I’ll stop believing in you if you stop believing in me is a catalogue of a non-existent exhibition. In South Africa it is a difficult for young artists to get on exhibitions regularly, owing to challenges of infrastructure and funding. Even more established artists must often grapple with similar concerns. The role of printed matter holds great significance in this context.
Making and studying artwork in South Africa (and many other less central parts of the world) largely entails experiencing contemporary works through their documentation. That is, websites, books and magazines that were created to represent art events long after the fact. One of the most impressive things about the South African art world is the number of publications through which it is presented, as compared with the rest of Africa.
Nevertheless, there is no comparison to the amount of printed matter generated in first world art centres in Europe and America. It is this that we address in I’ll stop believing in you if you stop believing in me. We decided to cut corners and remove the exhibition altogether.
Artists were invited to specially make works, following their own styles and concerns, but with this concept as a starting point. While the exhibitors had some control over how their work was displayed within this forum, the overall decisions lay in the hands of the curators.
In this particular case, the participating artists are all known to have dealt with themes of authenticity and fictionality and were each allotted four A5 pages to explore projects that might not be possible in real time or space. The end result reveals a number of issues which highlight the context of working within the contemporary South African art world.
In the spirit of the overall atmosphere of lying and fakery, many artists involved worked under a pseudonym. In the case of Zama Kubu’s contribution, a well known Swiss artist selected an isiXhosa name to use as his own. He had been fascinated by what he saw as the pressure on all South African artists to deal with race and quota issues, despite over ten years having passed since the apartheid regime ended. His actual project involved providing photographic ‘evidence’ of an intervention on the outskirts of Cape Town.
One large foldout poster depicts a text piece installed on a bridge along the N2, the freeway which runs from the airport to the city of Cape Town (the ‘townships’, areas where people of colour were forced to live during apartheid, are visible from this road).
Concerns with issues of identity are further accentuated by Kathryn Smith. For her contribution, she went under mitochondrial DNA testing, a process which traces one’s origins as far back as possible along the maternal line. At the same time she hired a past life regression therapist to expose her previous lives through hypnosis. She displays evidence of the results of both processes in the book.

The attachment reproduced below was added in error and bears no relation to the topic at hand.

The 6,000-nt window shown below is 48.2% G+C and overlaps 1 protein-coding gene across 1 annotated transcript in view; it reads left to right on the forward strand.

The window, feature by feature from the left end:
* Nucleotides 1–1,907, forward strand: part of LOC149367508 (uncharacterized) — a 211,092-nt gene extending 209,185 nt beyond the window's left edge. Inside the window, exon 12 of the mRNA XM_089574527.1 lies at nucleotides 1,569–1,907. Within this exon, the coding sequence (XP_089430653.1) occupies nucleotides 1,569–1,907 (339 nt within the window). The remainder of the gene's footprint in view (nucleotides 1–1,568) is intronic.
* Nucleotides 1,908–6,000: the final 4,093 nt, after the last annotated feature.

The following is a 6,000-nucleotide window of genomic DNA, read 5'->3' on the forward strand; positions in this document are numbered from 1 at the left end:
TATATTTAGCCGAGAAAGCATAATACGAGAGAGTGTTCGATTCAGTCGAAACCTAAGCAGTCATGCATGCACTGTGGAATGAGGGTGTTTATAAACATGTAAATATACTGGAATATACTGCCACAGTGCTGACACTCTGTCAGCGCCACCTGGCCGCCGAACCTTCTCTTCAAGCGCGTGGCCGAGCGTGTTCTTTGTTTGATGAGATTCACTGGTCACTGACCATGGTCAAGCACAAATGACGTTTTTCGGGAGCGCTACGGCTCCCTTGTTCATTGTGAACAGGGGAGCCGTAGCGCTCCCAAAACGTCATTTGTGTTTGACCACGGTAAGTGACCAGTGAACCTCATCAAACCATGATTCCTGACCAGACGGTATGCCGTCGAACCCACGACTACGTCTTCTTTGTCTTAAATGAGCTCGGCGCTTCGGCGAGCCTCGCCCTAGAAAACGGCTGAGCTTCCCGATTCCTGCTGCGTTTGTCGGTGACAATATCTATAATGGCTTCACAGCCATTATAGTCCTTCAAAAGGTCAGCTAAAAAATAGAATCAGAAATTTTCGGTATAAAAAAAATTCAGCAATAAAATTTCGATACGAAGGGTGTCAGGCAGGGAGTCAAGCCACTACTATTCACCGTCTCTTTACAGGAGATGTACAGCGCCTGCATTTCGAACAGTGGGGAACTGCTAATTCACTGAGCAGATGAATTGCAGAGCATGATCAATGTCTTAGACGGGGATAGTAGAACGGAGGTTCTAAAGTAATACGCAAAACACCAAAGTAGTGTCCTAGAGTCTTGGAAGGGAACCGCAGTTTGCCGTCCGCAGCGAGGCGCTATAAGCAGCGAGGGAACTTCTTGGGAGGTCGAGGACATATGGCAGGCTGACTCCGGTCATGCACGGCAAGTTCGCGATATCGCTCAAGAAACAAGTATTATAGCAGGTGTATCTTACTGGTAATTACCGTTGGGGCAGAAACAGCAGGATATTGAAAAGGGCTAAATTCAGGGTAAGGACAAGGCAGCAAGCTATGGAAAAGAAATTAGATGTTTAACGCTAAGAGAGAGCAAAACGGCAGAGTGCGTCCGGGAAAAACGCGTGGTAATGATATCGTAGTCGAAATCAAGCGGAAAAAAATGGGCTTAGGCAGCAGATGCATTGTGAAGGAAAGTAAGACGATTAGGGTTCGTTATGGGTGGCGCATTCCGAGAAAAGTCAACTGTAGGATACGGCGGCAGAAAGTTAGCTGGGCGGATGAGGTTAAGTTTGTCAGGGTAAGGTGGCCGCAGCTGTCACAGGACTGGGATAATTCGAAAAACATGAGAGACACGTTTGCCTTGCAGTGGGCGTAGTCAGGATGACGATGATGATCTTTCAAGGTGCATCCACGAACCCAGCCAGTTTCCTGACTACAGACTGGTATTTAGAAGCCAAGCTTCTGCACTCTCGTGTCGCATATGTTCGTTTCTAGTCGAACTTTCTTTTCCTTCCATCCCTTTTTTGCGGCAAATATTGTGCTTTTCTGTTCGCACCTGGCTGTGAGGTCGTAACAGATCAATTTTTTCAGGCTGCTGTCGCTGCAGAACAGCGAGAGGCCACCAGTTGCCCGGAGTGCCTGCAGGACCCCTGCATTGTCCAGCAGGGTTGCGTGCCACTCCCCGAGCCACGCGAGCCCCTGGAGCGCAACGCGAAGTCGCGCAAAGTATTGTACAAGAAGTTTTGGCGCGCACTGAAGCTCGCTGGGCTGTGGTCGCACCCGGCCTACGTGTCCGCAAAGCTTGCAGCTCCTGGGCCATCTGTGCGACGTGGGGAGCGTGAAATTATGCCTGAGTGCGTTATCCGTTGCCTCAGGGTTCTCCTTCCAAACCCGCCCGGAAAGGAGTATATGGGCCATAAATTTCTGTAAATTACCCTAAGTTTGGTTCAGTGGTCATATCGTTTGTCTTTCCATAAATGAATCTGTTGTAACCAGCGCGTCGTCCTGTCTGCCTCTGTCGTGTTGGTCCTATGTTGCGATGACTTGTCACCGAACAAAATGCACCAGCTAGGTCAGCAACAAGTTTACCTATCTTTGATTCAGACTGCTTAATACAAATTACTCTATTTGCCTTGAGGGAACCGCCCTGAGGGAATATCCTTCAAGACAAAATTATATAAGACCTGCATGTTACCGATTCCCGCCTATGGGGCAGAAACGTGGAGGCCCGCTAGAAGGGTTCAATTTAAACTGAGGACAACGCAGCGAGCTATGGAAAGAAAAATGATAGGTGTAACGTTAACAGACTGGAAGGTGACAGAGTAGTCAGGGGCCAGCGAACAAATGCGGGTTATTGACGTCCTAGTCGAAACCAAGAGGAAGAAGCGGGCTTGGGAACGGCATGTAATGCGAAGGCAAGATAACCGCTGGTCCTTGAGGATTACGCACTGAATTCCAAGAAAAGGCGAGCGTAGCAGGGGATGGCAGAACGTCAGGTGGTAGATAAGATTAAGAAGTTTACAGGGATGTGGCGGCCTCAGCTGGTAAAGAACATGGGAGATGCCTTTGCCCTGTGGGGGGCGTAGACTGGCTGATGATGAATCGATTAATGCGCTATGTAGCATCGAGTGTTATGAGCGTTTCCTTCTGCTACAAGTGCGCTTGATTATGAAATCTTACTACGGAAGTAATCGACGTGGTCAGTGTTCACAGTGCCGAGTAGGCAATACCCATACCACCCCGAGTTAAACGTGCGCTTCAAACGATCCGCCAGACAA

Daniel Halter’s project brings the interesting phenomenon of discontinued exhibitions as well as wish fulfillment to the fore. The young Zimbabwean artist creates an exhibition within the pages of the book which utilizes the material originally intended for the third Brett Kebble Art Awards which never took place. These exhibitions were part of a glamorous, high profile awards ceremony in South Africa. Only two Brett Kebble Art Awards were held (in 2003 and 2004), due to its controversial patron being shot dead in September 2005.
Halter was an assistant on the show. In the pages of the book, he describes and provides evidence of creating his own impromptu Brett Kebble Art Awards 2005 in the luscious store rooms of the late Kebble’s mansion in Bishopscourt, Cape Town, during the days when the fate of both the work intended for display and the employees of the awards ceremony were still uncertain. His is the only exhibition of that particular group of work that will ever exist.
All sorts of projects emerged in the process of making the book: A manipulative infiltration of a private online sex chat group by William Scarborough (the riposte from one of the duped victims is also included in order to allow for fair play), a purely aesthetic all girl Goth band by Andrew Lamprecht, the launch of the Association of Happy Artists by Gallerie Puta as well as that of the first African journey to the sun by Kiluanji Kia Henda.
Many artists, like Sebastian Charilaou, alongside the combined efforts of Cesare Pietroiusti and Giancarlo Norese, toy with the clichés of aesthetic and verbal languages found in the documentation of contemporary art. Some projects were actually carried out. Others were purely fictional. At the end of the day, not one single statement or image in the pages of the book is to be trusted. Curator Robert Sloon is purportedly a fictional character, while fellow curator Ruth Sacks continually claims informally that every part of the project was, in fact, her own doing.
We hope the book will be in print by the end of this year.
Ruth Sacks and Robert Sloon
Kiluanji Kia Henda